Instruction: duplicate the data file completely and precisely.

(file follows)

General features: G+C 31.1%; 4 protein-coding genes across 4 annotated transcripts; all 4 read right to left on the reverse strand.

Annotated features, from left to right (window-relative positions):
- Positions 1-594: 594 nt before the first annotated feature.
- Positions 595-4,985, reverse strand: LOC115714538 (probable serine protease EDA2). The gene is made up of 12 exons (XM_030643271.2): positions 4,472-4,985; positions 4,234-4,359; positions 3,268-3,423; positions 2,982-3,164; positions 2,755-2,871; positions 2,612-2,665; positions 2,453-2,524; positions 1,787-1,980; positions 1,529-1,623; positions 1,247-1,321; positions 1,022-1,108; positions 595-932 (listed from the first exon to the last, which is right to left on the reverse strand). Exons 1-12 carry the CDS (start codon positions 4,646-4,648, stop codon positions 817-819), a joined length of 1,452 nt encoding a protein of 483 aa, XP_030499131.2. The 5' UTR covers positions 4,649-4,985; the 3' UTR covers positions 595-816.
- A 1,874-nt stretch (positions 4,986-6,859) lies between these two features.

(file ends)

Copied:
General features: G+C 31.1%; 4 protein-coding genes across 4 annotated transcripts; all 4 read right to left on the reverse strand.

Annotated features, from left to right (window-relative positions):
- Positions 1-594: 594 nt before the first annotated feature.
- Positions 595-4,985, reverse strand: LOC115714538 (probable serine protease EDA2). The gene is made up of 12 exons (XM_030643271.2): positions 4,472-4,985; positions 4,234-4,359; positions 3,268-3,423; positions 2,982-3,164; positions 2,755-2,871; positions 2,612-2,665; positions 2,453-2,524; positions 1,787-1,980; positions 1,529-1,623; positions 1,247-1,321; positions 1,022-1,108; positions 595-932 (listed from the first exon to the last, which is right to left on the reverse strand). Exons 1-12 carry the CDS (start codon positions 4,646-4,648, stop codon positions 817-819), a joined length of 1,452 nt encoding a protein of 483 aa, XP_030499131.2. The 5' UTR covers positions 4,649-4,985; the 3' UTR covers positions 595-816.
- A 1,874-nt stretch (positions 4,986-6,859) lies between these two features.